puts("line " xstr(__LINE__));
    puts("line " xstr(__LINE__));
    puts("line " xstr(__LINE__));
    puts("line " xstr(__LINE__));

    return 0;
    }

    Output:


    line 8
    line 9
    line 10
    line 11

    I’ve used this for tracking where structures get allocated and frobbed so I can dump their “history” if I’m chasing a particularly bizarre bug. I wrap the real function calls in macros that capture __FILE__ and __LINE__ and do something interesting with it.

    Not a oft-used tool, but useful when it’s necessary.

  6. Re: off topic / nit picking

    Dave used a phrase that he hadn’t associated with any historical event and the only person that arguably came to harm as a result was himself. Using words that happen to be associated with unpleasent historical events doesn’t imply endorsement of that event, and I certainly wouldn’t want anyone to believe that either myself or Dave were in any way in favour of any form of racial segregation or extermination.

  7. Re: off topic / nit picking

    Continued because Sean threw a pillow at me and it landed on the keyboard and posted the article:

    It’s an awkward situation. I prefer being able to use language without having to worry about exteral contexts, but obviously the real world indicates that I can’t do that. I tend to constrain my usage of English to things that I suspect won’t be offensive, working within the limits of my own cultural context. Someone with a different cultural context is obviously going to have different constraints to me. Judging by the same standards isn’t sensible, and I don’t think the presence of a specific phrase inherently implies any specific racial distaste.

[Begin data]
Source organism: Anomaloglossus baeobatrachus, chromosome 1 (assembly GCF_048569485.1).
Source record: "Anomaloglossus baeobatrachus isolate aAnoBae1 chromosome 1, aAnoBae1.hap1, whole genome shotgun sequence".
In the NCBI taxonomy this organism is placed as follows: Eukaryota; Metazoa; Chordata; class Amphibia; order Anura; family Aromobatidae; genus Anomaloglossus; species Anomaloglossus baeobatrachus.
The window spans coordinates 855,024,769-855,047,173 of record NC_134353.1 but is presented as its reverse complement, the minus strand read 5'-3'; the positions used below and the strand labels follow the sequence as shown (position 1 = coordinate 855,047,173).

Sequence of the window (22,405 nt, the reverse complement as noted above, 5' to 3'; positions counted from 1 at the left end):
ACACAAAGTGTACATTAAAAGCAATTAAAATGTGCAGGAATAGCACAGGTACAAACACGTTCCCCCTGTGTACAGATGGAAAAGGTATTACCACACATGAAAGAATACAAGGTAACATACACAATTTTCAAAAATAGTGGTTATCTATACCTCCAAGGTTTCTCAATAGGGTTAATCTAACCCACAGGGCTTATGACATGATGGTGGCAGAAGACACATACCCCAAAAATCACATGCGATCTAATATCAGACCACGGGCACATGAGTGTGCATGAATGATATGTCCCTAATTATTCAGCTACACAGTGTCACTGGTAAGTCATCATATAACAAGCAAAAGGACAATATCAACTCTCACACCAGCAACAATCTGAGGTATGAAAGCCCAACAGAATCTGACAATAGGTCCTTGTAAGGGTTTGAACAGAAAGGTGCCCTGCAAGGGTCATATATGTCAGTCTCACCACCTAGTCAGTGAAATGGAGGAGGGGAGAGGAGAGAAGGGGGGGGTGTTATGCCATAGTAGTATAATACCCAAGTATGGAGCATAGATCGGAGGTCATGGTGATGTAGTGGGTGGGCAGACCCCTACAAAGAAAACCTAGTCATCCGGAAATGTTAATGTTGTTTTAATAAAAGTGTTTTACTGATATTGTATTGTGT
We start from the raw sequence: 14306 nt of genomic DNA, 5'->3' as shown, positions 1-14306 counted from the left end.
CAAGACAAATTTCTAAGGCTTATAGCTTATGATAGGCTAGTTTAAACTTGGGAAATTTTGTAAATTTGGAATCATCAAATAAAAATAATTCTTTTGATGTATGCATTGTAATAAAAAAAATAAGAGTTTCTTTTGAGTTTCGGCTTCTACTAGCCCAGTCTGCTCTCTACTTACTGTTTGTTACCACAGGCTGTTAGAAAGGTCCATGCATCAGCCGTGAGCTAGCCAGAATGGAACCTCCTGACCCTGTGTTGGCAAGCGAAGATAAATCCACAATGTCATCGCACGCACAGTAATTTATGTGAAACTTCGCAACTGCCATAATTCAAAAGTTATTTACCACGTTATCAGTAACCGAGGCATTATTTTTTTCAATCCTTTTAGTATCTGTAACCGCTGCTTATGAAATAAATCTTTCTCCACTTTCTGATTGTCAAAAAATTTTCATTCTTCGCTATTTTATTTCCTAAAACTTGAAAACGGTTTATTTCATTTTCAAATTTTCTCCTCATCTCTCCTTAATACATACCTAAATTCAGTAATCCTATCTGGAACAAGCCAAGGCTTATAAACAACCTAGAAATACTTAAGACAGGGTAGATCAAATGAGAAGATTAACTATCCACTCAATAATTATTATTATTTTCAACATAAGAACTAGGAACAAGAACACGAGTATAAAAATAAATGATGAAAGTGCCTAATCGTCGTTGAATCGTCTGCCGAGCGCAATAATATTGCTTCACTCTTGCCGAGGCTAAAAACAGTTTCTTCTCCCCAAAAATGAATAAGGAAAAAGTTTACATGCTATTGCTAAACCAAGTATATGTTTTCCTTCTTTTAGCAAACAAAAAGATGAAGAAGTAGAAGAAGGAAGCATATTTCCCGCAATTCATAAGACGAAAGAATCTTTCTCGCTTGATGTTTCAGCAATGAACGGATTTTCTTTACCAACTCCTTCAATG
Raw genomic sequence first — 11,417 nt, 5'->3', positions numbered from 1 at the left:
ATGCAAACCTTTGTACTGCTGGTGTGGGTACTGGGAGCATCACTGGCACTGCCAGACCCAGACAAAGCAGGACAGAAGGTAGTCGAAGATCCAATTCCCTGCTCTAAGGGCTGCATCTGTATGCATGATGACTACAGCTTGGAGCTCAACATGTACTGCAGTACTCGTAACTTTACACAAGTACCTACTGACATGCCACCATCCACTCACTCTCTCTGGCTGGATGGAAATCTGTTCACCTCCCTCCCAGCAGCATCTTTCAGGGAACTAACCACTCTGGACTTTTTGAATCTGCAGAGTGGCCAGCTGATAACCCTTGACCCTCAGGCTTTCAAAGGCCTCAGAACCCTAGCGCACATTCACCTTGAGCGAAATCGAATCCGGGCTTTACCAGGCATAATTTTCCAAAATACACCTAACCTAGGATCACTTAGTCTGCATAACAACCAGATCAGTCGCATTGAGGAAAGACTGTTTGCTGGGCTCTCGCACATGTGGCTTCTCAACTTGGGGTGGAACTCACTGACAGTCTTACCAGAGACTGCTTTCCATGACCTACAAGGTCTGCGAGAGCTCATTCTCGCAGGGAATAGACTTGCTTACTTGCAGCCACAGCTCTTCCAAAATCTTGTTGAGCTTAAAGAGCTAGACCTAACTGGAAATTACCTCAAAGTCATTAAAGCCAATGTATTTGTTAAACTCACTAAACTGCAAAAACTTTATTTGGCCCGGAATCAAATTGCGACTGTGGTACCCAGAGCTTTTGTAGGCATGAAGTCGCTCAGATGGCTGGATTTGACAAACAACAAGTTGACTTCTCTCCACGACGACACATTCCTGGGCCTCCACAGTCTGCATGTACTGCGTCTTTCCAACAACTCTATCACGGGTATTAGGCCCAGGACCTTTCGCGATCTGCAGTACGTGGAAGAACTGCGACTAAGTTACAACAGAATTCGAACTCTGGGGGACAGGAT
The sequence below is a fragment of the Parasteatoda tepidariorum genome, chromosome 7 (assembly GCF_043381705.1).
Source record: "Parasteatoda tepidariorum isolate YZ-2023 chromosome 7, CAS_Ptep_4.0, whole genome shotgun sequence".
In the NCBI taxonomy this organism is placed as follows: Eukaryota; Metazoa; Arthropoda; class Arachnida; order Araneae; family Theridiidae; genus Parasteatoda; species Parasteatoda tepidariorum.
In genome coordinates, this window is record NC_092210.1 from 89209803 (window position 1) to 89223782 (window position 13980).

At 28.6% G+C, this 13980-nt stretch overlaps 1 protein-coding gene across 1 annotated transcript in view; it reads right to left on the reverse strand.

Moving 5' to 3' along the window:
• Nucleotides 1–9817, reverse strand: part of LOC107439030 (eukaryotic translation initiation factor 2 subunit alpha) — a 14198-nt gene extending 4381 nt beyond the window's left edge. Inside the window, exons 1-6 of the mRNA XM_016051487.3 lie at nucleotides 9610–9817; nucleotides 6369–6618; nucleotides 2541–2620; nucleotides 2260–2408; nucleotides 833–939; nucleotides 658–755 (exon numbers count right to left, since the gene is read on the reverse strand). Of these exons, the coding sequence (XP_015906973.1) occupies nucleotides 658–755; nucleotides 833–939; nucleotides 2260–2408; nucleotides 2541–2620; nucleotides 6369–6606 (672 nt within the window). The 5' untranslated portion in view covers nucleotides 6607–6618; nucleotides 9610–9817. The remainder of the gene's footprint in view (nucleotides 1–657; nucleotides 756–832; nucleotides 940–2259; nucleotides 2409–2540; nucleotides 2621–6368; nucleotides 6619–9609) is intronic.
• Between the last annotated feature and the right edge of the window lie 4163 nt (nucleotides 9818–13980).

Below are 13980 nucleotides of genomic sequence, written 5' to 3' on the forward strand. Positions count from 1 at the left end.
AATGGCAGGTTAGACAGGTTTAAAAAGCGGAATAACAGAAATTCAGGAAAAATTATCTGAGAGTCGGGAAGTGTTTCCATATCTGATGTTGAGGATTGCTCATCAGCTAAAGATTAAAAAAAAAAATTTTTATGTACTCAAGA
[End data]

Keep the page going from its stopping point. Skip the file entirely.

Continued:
8. This is also exactly what the Linux Kernel does. You can see this by running ‘make V=1’:

    gcc -Wp,-MD,scripts/mod/.empty.o.d -nostdinc -isystem /usr/lib/gcc/i386-redhat-linux/4.1.2/include -D__KERNEL__ -Iinclude -include include/linux/autoconf.h -Wall -Wundef -Wstrict-prototypes -Wno-trigraphs -fno-strict-aliasing -fno-common -Werror-implicit-function-declaration -Os -fno-stack-protector -m32 -msoft-float -mregparm=3 -freg-struct-return -mpreferred-stack-boundary=2 -march=i686 -mtune=pentium3 -mtune=generic -ffreestanding -DCONFIG_AS_CFI=1 -DCONFIG_AS_CFI_SIGNAL_FRAME=1 -pipe -Wno-sign-compare -fno-asynchronous-unwind-tables -mno-sse -mno-mmx -mno-sse2 -mno-3dnow -Iinclude/asm-x86/mach-generic -Iinclude/asm-x86/mach-default -fomit-frame-pointer -Wdeclaration-after-statement -Wno-pointer-sign -D”KBUILD_STR(s)=#s” -D”KBUILD_BASENAME=KBUILD_STR(empty)” -D”KBUILD_MODNAME=KBUILD_STR(empty)” -c -o scripts/mod/empty.o scripts/mod/empty.c

    (In particular, notice the -D”KBUILD_STR(s)=#s” and -D”KBUILD_MODNAME=KBUILD_STR(empty)” parts.)

  9. Visions…

    of Al Stavely or Jefu classes dance through my heads..

    While I didn’t take too many CS courses, I roomed with several CS majors.. and this seemed to follow a meme of strange pragmas that one prof had people use and then they of course went far with it. I think it started with going through some old shell source code where the C compiler played a Prolog or similar compiler via preprocessor.

    I just can’t remember if it was Stavely or Jefu that had me diving through alt.net.c.madness to figure out what stupid things I could do to keep up with the Ollix’s.